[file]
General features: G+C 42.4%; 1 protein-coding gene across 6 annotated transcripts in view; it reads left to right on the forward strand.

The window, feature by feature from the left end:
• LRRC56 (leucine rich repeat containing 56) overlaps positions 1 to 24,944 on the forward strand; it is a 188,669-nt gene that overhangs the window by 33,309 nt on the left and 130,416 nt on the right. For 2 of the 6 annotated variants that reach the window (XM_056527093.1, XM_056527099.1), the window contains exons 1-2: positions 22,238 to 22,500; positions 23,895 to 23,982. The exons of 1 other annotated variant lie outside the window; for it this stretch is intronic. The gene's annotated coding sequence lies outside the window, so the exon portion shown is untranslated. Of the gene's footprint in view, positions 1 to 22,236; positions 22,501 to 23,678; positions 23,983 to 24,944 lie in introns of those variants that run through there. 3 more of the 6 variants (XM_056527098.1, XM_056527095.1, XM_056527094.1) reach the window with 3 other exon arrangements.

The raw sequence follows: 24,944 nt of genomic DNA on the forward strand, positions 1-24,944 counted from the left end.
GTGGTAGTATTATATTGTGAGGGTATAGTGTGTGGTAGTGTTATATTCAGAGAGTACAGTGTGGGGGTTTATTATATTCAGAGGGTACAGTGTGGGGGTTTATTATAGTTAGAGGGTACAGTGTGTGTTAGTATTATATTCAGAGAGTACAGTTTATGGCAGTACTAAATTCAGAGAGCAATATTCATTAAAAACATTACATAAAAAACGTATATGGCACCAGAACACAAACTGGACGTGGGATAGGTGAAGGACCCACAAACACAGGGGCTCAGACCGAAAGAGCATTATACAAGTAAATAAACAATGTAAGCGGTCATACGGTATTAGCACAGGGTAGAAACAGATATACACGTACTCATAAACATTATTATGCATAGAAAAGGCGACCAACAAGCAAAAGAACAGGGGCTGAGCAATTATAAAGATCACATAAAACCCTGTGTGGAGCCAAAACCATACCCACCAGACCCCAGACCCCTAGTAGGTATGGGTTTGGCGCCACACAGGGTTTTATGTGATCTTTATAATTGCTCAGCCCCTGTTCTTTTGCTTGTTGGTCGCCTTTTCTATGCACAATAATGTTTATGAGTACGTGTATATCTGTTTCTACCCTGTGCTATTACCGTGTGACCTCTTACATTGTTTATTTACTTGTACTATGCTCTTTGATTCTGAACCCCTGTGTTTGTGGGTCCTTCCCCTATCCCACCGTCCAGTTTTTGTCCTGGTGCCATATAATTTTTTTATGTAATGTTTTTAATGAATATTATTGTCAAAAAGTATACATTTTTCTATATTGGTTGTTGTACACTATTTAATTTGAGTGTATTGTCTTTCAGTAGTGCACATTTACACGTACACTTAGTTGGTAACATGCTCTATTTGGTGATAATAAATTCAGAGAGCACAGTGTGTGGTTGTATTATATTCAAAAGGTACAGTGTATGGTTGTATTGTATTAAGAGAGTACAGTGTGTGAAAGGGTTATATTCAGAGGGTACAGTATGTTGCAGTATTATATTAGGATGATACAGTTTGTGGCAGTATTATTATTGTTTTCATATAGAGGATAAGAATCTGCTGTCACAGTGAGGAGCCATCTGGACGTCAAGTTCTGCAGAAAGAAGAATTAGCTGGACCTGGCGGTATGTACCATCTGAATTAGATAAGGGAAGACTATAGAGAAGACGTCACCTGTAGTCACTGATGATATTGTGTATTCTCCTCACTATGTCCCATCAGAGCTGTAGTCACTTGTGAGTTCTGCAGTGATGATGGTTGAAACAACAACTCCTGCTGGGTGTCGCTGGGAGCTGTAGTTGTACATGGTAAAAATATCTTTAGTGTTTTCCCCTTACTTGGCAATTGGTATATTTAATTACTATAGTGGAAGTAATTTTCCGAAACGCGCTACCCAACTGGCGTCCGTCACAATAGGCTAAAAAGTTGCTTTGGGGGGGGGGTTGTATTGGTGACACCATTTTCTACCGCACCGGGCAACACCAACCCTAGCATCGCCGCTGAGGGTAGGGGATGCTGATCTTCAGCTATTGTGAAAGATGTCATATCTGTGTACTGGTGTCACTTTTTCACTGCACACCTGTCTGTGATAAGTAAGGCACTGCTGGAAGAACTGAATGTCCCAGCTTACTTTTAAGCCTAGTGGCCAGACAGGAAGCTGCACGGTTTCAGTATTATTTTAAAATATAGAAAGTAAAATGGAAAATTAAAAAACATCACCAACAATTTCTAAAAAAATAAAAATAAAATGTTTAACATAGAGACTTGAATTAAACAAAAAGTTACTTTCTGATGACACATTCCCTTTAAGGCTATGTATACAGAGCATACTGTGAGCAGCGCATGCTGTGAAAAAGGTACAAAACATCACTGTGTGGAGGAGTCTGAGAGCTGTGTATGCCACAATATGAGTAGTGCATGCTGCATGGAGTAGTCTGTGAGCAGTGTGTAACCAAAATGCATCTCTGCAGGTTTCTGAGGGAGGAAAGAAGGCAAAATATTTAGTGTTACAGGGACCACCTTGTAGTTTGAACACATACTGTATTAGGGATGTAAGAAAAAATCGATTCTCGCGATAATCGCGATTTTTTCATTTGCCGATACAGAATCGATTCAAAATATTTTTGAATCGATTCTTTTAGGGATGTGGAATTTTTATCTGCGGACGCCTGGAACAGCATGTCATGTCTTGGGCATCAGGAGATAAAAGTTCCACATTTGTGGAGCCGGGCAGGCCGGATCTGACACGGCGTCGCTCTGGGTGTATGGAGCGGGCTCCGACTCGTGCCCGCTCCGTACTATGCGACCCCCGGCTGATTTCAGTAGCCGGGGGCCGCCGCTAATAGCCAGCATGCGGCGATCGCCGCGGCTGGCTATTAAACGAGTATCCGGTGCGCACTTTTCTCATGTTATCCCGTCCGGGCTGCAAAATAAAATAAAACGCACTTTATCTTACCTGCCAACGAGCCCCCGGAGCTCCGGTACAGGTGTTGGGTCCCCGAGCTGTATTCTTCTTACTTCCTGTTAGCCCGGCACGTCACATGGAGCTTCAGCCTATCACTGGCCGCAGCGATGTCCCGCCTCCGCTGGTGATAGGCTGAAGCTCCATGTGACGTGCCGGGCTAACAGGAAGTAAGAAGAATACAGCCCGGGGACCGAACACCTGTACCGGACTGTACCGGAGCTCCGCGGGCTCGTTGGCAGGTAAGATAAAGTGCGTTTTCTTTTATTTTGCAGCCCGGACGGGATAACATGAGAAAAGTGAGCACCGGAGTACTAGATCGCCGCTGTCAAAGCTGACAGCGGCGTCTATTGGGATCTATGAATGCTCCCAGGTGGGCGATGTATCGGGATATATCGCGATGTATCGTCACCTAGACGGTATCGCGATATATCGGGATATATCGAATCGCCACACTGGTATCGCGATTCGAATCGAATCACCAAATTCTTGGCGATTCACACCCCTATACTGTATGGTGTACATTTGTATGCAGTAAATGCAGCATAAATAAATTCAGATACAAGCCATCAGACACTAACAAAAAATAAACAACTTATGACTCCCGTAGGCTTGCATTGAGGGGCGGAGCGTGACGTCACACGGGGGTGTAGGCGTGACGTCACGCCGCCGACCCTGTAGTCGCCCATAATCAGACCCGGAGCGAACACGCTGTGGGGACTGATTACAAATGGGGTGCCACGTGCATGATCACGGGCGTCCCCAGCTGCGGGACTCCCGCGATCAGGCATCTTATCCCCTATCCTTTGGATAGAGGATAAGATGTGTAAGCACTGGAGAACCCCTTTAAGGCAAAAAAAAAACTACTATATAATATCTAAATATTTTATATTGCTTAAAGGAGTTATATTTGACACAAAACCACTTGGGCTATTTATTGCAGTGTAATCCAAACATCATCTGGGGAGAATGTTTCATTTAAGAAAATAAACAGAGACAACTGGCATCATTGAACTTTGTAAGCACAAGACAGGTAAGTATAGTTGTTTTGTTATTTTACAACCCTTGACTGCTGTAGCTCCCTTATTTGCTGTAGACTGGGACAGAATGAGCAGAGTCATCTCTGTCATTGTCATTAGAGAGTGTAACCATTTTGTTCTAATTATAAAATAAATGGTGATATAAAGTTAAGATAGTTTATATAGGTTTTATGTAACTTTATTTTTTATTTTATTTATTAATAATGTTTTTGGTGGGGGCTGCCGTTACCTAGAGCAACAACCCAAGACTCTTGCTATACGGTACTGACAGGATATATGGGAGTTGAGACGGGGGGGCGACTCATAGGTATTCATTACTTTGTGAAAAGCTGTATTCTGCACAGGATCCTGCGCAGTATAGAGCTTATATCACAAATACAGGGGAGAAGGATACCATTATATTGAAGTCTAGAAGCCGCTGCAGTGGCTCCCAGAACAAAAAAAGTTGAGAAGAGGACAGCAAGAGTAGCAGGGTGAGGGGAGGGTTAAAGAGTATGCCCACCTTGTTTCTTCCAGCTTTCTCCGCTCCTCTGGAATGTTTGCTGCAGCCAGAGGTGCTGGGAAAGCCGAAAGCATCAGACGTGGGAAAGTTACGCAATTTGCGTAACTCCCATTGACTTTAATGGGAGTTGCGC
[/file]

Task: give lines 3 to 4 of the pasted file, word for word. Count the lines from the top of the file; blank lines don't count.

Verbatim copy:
• LRRC56 (leucine rich repeat containing 56) overlaps positions 1 to 24,944 on the forward strand; it is a 188,669-nt gene that overhangs the window by 33,309 nt on the left and 130,416 nt on the right. For 2 of the 6 annotated variants that reach the window (XM_056527093.1, XM_056527099.1), the window contains exons 1-2: positions 22,238 to 22,500; positions 23,895 to 23,982. The exons of 1 other annotated variant lie outside the window; for it this stretch is intronic. The gene's annotated coding sequence lies outside the window, so the exon portion shown is untranslated. Of the gene's footprint in view, positions 1 to 22,236; positions 22,501 to 23,678; positions 23,983 to 24,944 lie in introns of those variants that run through there. 3 more of the 6 variants (XM_056527098.1, XM_056527095.1, XM_056527094.1) reach the window with 3 other exon arrangements.

The raw sequence follows: 24,944 nt of genomic DNA on the forward strand, positions 1-24,944 counted from the left end.